So today I had my two-year eye exam. You know: you go in ever two years to have your eyes checked and your eyeglass prescription updated.
About 8 years ago I learned that I have a benign cataract in my left eye, located just to the outside of my pupil. My doctor back then told me it’s benign, it doesn’t grow, it just sits there a casts a shadow. However, it’s not visible to me, and it will never affect my eye sight. She surmised I was born with it : it may be due to my premature birth (I was 3 1/2 months early) and have likely had it my entire life. Every two years since, I’d been told by the next doctor that I had a benign cataract on my left eye, and that it was just sitting there, doing nothing.
I realized that I’ve asked you to share your story, but haven’t actually put mine out there in one place (maybe a snippet here or there)….time to get everything out on paper so it leaves my head and heart (sorry it’s so loooooong…I couldn’t stop!). I was diagnosed when I was 35 years old in 2014.
My Journey: I started my period when I was 12 or 13 years old. I remember them hurting (but not as devastating as they have in my adult years), but figured it was normal. I grew up hearing we were cursed because of Eve’s decision to sin, punished into pain and childbirth. I also heard that some of my family members had really painful periods. So again, it was normal. Classmates said they had cramps, too…so I figured mine were just normal. I became that girl in Junior High and High School that would walk around with a hoodie tied around her waist every month because I’d almost always overflow. I had classmates come up to me during the really hard cramps, ask if I was okay, that I was white as a ghost and sweating…and I’d spend time curled up in the Nurse’s office after taking an Ibuprofen. But it was normal. Every girl went through this. Right? My family physician had wanted me to go on birth control, but just to prevent “baby accidents” from happening, which I quickly dismissed since I had no intention of having sex. Little did I know BCP may have helped with the pain…
Courtney lives in Canada, and was diagnosed with Endometriosis a year ago, when she was 28 years old. Now 29, Courtney makes beautiful jewelry and donates a portion of her sales to Canadian charities that deal with Endometriosis and other women’s health issues.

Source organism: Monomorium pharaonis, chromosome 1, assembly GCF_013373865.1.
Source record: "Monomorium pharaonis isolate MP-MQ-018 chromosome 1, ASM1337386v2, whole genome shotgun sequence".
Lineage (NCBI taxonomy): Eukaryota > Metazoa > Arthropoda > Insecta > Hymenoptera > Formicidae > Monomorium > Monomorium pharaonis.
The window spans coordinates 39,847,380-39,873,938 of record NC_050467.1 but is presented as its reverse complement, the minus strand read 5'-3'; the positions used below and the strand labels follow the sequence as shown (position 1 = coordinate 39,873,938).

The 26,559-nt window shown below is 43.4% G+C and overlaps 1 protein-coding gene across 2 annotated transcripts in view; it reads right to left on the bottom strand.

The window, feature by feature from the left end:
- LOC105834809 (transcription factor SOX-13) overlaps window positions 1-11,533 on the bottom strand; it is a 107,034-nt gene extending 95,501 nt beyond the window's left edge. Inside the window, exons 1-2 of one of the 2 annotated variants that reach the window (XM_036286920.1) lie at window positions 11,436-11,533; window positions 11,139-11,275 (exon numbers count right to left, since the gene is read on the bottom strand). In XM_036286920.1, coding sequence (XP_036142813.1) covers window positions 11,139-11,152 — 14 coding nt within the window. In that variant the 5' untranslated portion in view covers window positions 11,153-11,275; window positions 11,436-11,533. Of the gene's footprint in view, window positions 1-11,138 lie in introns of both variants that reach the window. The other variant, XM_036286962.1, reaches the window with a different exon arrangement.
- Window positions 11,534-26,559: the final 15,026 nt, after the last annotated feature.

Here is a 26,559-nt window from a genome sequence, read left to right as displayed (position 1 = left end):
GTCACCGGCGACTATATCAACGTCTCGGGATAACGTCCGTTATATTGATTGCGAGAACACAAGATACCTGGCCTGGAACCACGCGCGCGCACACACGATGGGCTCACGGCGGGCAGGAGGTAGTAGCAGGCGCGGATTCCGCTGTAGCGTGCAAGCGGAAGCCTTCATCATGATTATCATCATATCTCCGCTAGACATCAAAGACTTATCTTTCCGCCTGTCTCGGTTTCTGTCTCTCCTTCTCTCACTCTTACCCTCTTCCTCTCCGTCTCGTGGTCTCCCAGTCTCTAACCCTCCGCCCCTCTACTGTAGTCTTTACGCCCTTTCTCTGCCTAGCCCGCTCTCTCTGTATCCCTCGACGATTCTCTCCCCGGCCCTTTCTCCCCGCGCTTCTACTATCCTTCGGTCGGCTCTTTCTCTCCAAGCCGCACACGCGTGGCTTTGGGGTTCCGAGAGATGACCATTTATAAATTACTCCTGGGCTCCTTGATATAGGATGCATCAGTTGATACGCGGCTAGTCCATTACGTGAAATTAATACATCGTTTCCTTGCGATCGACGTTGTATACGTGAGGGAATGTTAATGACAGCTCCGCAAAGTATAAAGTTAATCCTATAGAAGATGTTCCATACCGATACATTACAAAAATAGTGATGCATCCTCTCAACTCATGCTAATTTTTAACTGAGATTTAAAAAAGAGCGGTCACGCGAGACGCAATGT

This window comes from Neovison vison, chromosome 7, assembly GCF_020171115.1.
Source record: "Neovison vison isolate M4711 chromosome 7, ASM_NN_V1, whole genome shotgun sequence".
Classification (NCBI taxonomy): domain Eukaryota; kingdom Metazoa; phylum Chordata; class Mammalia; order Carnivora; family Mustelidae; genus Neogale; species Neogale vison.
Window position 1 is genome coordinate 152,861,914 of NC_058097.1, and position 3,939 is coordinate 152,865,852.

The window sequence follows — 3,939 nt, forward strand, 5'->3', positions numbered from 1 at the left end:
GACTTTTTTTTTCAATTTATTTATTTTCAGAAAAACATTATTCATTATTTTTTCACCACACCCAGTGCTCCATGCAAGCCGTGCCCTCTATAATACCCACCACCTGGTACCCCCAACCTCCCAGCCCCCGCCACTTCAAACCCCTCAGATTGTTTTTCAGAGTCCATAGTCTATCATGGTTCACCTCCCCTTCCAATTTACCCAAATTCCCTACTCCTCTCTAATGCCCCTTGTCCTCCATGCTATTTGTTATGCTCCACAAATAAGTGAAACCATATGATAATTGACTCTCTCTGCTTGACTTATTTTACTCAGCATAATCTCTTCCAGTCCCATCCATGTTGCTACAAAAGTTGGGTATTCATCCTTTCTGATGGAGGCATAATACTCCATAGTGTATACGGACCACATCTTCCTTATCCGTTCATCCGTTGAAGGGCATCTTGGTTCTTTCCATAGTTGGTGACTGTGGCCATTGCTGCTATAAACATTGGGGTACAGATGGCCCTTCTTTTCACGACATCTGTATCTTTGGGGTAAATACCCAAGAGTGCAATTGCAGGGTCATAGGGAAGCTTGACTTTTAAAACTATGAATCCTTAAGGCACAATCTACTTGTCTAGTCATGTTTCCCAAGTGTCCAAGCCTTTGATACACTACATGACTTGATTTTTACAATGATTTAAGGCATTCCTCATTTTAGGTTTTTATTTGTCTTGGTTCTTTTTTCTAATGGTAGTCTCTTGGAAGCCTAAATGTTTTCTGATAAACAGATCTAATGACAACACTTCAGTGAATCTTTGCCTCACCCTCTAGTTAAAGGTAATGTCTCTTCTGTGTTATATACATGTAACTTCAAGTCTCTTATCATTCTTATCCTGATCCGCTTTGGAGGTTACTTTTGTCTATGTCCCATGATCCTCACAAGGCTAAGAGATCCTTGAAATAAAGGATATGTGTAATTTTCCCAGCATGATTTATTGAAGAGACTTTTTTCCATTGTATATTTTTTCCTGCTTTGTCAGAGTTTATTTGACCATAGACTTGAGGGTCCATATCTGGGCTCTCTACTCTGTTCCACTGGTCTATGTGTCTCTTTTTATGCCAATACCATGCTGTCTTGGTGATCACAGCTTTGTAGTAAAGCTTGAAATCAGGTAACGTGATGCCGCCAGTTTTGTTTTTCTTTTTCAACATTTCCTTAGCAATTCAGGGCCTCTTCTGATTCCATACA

Courtney’s Journey: I’m a pretty private person for the most part, and the thought of sharing my personal medical history on the internet was something that took a great deal of careful consideration on my part. But the more research I do, the more I find that the reluctance of women to share their stories is in part due to the fact that they have often spent years repeating their very personal medical details and symptoms to doctor after doctor, without getting the treatment they need. In many cases, these women are told that this is their “burden as a woman” or worse, not having their concerns taken seriously at all and told that – since the doctor can’t see anything wrong – it must be “in their head”. As personal as it is, I think it’s important for women who feel comfortable enough to do so, to share their story; if not online, at least to their family and friends, so that they may help raise awareness about this disease and help women get the care they deserve!
A personal choice for every person with Endometriosis : When have I suffered enough pain and when do I step up the treatment?
Some prefer natural methods of controlling their Endometriosis symptoms : supplements, vitamins, diet, and essential oils. But these methods may not work for everyone. I’ve gone the route of prescription narcotics, surgery, hormonal treatments, eastern medicine, acupuncture, altered diet, etc. Others may have undergone hysterectomies.
When and how do you decide which is right for you? Only you know the answer to that question.